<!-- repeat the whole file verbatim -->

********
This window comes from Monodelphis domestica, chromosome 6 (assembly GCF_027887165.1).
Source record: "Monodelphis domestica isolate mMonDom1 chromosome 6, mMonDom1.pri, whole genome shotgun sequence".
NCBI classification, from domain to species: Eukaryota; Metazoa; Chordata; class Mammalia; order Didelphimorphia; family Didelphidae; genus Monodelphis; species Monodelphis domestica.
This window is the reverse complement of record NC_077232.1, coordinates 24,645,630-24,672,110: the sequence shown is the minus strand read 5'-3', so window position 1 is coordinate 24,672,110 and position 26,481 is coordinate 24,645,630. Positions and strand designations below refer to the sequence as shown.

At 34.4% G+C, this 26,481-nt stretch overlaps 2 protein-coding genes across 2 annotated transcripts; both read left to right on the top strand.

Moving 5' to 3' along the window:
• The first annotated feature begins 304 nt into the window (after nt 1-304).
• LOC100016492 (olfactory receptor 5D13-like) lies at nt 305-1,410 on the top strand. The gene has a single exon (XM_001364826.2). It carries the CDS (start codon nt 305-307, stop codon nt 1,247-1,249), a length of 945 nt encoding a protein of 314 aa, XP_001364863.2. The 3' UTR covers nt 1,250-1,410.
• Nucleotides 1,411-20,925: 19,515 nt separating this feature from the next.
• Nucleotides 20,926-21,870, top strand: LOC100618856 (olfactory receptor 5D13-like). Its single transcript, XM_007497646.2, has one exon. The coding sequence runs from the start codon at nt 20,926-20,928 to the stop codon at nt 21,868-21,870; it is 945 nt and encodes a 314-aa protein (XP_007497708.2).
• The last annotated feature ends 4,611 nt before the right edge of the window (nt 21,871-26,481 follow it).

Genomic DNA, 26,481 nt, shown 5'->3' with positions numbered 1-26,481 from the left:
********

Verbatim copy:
This window comes from Monodelphis domestica, chromosome 6 (assembly GCF_027887165.1).
Source record: "Monodelphis domestica isolate mMonDom1 chromosome 6, mMonDom1.pri, whole genome shotgun sequence".
NCBI classification, from domain to species: Eukaryota; Metazoa; Chordata; class Mammalia; order Didelphimorphia; family Didelphidae; genus Monodelphis; species Monodelphis domestica.
This window is the reverse complement of record NC_077232.1, coordinates 24,645,630-24,672,110: the sequence shown is the minus strand read 5'-3', so window position 1 is coordinate 24,672,110 and position 26,481 is coordinate 24,645,630. Positions and strand designations below refer to the sequence as shown.

At 34.4% G+C, this 26,481-nt stretch overlaps 2 protein-coding genes across 2 annotated transcripts; both read left to right on the top strand.

Moving 5' to 3' along the window:
• The first annotated feature begins 304 nt into the window (after nt 1-304).
• LOC100016492 (olfactory receptor 5D13-like) lies at nt 305-1,410 on the top strand. The gene has a single exon (XM_001364826.2). It carries the CDS (start codon nt 305-307, stop codon nt 1,247-1,249), a length of 945 nt encoding a protein of 314 aa, XP_001364863.2. The 3' UTR covers nt 1,250-1,410.
• Nucleotides 1,411-20,925: 19,515 nt separating this feature from the next.
• Nucleotides 20,926-21,870, top strand: LOC100618856 (olfactory receptor 5D13-like). Its single transcript, XM_007497646.2, has one exon. The coding sequence runs from the start codon at nt 20,926-20,928 to the stop codon at nt 21,868-21,870; it is 945 nt and encodes a 314-aa protein (XP_007497708.2).
• The last annotated feature ends 4,611 nt before the right edge of the window (nt 21,871-26,481 follow it).

Genomic DNA, 26,481 nt, shown 5'->3' with positions numbered 1-26,481 from the left: